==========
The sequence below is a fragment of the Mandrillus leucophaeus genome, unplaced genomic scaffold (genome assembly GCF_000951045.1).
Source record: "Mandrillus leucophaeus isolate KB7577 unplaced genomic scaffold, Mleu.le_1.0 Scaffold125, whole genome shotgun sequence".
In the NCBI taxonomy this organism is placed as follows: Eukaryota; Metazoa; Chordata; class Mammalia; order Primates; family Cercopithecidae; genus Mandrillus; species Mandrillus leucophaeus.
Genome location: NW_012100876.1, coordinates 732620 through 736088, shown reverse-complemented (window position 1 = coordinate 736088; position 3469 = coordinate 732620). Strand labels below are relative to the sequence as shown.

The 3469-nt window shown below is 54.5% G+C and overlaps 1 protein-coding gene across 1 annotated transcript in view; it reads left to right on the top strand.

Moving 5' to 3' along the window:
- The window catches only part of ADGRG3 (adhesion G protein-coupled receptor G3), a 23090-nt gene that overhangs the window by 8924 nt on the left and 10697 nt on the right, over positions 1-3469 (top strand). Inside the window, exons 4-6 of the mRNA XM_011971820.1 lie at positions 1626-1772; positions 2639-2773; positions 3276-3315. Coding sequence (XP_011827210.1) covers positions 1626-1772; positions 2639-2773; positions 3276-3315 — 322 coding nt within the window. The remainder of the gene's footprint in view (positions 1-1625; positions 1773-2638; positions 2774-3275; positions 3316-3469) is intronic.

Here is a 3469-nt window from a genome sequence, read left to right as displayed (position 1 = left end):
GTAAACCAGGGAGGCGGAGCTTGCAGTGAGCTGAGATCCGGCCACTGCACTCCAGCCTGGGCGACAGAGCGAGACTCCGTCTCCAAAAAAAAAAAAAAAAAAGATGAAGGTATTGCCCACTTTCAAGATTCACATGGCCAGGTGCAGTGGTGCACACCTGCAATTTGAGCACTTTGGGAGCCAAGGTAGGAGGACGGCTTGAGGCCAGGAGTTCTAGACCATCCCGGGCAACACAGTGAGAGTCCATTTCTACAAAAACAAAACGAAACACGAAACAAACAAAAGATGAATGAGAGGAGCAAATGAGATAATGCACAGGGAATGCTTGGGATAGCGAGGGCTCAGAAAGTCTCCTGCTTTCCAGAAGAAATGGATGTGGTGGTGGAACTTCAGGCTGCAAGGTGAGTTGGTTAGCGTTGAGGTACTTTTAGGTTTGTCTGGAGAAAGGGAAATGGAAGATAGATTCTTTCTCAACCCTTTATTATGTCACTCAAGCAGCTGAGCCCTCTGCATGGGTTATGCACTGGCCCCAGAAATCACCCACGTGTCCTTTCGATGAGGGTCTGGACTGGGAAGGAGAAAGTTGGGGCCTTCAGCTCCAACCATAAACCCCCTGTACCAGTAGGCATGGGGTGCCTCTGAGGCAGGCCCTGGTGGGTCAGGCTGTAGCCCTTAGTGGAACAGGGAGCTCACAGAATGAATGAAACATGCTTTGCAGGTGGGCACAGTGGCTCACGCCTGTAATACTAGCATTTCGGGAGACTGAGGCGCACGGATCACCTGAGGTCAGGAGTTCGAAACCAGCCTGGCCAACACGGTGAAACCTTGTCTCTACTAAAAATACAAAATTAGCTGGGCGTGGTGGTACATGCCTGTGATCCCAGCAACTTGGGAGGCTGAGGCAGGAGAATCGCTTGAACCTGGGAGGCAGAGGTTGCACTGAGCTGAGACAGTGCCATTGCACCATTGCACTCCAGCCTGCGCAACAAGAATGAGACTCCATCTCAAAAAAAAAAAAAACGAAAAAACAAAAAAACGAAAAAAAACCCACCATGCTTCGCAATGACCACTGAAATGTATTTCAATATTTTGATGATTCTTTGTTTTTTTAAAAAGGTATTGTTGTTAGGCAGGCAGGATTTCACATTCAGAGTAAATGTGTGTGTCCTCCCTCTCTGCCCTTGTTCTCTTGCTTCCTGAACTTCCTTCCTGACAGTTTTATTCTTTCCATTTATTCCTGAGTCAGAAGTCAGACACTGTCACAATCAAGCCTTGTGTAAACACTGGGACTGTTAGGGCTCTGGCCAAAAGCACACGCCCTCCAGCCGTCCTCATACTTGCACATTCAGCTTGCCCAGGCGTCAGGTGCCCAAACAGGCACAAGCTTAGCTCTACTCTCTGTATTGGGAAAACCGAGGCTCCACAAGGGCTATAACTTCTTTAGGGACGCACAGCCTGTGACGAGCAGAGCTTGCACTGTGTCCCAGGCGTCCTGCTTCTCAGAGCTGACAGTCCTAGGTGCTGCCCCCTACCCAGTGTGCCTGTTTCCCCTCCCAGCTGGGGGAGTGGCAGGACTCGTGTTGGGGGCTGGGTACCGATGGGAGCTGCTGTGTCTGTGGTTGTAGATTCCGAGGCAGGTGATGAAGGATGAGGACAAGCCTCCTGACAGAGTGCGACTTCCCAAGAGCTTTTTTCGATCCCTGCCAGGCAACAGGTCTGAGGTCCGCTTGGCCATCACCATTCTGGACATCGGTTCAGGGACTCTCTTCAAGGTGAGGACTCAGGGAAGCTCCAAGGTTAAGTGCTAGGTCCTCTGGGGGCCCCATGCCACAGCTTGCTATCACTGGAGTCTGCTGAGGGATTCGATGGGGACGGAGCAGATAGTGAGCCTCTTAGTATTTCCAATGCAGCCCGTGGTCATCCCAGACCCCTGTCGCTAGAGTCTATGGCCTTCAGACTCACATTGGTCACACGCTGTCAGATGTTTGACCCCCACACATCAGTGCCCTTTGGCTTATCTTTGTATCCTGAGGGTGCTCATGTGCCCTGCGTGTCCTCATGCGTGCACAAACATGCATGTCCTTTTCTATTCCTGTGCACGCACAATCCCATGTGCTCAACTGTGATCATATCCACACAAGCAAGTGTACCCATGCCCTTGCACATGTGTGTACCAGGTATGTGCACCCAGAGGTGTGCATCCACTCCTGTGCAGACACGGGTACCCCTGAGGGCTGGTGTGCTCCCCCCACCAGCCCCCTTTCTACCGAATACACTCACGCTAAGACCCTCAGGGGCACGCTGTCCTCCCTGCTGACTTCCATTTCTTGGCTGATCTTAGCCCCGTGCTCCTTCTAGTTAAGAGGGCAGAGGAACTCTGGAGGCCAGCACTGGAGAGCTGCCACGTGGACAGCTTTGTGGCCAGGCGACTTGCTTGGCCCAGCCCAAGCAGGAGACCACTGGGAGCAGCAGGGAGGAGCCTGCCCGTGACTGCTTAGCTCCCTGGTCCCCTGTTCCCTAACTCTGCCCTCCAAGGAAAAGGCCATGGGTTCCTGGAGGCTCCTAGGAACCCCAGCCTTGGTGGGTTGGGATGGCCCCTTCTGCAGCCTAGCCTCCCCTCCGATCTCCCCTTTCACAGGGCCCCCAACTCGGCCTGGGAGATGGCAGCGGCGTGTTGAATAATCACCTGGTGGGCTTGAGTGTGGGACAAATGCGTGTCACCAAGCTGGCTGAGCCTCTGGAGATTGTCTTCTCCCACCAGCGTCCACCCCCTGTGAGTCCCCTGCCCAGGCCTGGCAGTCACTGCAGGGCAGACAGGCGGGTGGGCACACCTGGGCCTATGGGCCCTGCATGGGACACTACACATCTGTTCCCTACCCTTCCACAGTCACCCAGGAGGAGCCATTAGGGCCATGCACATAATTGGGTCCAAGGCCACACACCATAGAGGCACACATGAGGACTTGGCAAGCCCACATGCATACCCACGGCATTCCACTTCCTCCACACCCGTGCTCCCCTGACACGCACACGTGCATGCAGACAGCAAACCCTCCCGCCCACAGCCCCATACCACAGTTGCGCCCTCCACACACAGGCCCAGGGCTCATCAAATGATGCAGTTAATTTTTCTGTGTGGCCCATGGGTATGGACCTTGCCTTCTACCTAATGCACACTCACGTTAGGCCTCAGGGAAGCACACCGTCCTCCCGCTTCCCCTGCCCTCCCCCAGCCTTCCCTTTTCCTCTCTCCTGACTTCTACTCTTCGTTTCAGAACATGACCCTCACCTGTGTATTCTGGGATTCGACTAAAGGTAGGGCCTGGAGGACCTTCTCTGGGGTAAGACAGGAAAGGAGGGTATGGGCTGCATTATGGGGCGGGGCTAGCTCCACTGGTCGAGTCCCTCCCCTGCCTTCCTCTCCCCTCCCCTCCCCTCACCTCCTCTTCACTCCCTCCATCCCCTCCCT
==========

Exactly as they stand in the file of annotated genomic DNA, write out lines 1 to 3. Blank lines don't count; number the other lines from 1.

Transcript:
The sequence below is a fragment of the Mandrillus leucophaeus genome, unplaced genomic scaffold (genome assembly GCF_000951045.1).
Source record: "Mandrillus leucophaeus isolate KB7577 unplaced genomic scaffold, Mleu.le_1.0 Scaffold125, whole genome shotgun sequence".
In the NCBI taxonomy this organism is placed as follows: Eukaryota; Metazoa; Chordata; class Mammalia; order Primates; family Cercopithecidae; genus Mandrillus; species Mandrillus leucophaeus.